For Immediate Release: October 5, 2011
Washington, DC – Human Rights First is praising Senate Majority Leader Harry Reid’s leadership to refuse to bring the National Defense Authorization Act for the Fiscal Year of 2012 to the Senate floor if it includes controversial and dangerous provisions on detainee policy. The group notes that the decision is in the best interest of national security and today urged Congress, specifically members of the Senate Armed Services Committee, to back the effort to strip the language.
“I applaud Senator Reid’s decision to block the defense spending bill until it is stripped of provisions that would threaten national security. It’s now time for his colleagues to put an end to proposals that would tie the hands of the military and law enforcement and allow this important legislation to progress,” said Rear Admiral John D. Hutson, JAGC, USN (Ret.). Hutson and other retired military leaders recently urged Congress to block the controversial defense authorization provisions.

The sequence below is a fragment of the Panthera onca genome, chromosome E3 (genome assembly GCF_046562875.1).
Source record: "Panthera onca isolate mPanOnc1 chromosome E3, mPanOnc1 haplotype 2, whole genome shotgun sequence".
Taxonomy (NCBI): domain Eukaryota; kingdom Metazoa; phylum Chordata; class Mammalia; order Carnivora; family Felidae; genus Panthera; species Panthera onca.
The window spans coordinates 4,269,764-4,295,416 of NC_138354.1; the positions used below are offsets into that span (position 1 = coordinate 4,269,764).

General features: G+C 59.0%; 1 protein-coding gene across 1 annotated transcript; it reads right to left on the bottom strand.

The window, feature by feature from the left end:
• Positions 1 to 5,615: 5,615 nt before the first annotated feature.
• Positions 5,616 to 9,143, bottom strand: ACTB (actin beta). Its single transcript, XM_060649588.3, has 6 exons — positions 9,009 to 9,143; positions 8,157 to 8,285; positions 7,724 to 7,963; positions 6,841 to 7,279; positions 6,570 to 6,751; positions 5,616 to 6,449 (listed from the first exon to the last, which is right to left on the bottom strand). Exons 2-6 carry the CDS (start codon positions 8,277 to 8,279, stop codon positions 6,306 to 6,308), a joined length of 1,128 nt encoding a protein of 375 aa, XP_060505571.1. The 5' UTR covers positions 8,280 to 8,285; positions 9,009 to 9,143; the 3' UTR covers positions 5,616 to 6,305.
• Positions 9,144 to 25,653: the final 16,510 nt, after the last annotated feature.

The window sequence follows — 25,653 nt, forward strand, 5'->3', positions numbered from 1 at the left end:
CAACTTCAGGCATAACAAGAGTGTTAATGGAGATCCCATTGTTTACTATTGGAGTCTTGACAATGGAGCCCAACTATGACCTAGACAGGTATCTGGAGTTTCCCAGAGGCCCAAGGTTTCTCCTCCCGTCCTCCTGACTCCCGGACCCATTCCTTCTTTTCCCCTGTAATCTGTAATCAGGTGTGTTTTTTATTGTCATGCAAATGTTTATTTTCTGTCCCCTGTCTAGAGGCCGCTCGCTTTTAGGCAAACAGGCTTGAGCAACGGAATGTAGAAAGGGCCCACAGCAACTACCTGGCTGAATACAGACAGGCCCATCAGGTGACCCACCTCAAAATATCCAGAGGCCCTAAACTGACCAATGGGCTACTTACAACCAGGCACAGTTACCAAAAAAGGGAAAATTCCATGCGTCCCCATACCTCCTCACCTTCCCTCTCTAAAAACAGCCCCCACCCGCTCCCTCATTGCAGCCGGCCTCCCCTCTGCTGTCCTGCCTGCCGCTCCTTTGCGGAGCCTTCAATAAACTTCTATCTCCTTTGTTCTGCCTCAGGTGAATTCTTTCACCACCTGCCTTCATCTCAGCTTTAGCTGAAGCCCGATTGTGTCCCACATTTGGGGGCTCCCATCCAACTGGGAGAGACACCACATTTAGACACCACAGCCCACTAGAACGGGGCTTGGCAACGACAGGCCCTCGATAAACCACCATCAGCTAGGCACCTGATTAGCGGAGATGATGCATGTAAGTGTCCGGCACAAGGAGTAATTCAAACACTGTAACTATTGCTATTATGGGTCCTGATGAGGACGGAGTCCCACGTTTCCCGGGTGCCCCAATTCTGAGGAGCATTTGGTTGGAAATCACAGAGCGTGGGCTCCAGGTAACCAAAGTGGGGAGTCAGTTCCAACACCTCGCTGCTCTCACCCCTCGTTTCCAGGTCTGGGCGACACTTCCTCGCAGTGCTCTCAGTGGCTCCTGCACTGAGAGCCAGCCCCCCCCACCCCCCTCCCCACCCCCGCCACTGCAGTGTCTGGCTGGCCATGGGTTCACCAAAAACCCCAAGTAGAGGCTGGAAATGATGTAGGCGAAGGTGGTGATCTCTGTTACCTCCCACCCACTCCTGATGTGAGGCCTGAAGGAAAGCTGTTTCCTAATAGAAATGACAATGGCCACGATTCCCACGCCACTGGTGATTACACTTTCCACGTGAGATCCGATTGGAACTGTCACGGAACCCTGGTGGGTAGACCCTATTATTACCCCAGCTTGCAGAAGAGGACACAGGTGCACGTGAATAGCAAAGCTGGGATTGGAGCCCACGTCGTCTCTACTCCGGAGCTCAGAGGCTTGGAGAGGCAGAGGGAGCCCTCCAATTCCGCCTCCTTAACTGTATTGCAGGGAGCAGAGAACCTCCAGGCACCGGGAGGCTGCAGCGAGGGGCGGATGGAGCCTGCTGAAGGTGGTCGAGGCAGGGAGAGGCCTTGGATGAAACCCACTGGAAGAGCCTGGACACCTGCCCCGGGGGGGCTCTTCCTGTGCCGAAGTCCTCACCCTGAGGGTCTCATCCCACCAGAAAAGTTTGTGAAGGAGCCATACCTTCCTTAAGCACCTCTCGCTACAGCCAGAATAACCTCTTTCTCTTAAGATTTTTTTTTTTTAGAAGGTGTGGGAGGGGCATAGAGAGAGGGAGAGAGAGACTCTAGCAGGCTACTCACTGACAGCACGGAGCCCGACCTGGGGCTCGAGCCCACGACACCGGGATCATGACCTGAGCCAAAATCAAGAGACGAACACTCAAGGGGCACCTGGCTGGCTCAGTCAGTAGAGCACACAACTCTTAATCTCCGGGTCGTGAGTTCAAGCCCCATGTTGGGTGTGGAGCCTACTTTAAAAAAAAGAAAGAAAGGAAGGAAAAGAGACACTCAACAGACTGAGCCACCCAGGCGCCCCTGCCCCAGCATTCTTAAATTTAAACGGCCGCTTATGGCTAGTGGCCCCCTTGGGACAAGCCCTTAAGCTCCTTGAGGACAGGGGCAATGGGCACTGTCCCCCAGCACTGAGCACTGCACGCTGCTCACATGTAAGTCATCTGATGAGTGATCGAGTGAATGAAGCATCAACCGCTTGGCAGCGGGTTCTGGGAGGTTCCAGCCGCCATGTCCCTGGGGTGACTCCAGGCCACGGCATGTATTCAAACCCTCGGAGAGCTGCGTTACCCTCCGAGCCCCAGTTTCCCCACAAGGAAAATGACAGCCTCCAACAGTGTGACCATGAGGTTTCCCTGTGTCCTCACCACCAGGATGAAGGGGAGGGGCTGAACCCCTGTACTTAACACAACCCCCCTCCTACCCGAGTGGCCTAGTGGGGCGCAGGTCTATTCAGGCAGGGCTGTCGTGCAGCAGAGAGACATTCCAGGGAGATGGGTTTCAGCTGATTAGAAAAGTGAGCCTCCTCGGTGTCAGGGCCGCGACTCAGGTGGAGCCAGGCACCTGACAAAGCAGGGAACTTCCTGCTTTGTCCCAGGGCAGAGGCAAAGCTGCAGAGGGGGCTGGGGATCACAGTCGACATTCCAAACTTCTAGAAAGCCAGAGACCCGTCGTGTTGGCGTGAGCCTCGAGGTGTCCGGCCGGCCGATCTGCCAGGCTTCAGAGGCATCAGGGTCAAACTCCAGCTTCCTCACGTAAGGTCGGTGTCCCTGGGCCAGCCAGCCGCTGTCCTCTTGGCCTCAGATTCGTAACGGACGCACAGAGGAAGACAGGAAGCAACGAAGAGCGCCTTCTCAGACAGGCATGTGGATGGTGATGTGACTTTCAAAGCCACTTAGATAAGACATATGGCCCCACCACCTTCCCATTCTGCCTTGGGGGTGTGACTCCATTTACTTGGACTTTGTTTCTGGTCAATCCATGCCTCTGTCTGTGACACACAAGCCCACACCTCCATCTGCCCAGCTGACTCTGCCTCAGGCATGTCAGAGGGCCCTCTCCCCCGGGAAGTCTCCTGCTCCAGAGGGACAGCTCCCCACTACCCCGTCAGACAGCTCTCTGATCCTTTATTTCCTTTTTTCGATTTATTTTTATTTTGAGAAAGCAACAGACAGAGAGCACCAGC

At issue are two provisions tucked into a few pages of a 666 page defense authorization bill. The two proposals include one to authorize the military to indefinitely detain without charge individuals – including American citizens apprehended on U.S. soil – who are suspected of involvement with terrorism, as well as a provision to force law enforcement officials to transfer a large category of terrorism suspects into military custody. Human Rights First notes that the proposals would not only disrupt ongoing terrorism investigations, but would also undermine U.S. national security by forcing the military to take on counterterrorism roles that it is not prepared for and does not want.
To speak with Admiral Hutson or a member of Human Rights First’s Law and Security team, please contact Brenda Bowser Soder at email@example.com or 202-370-3323.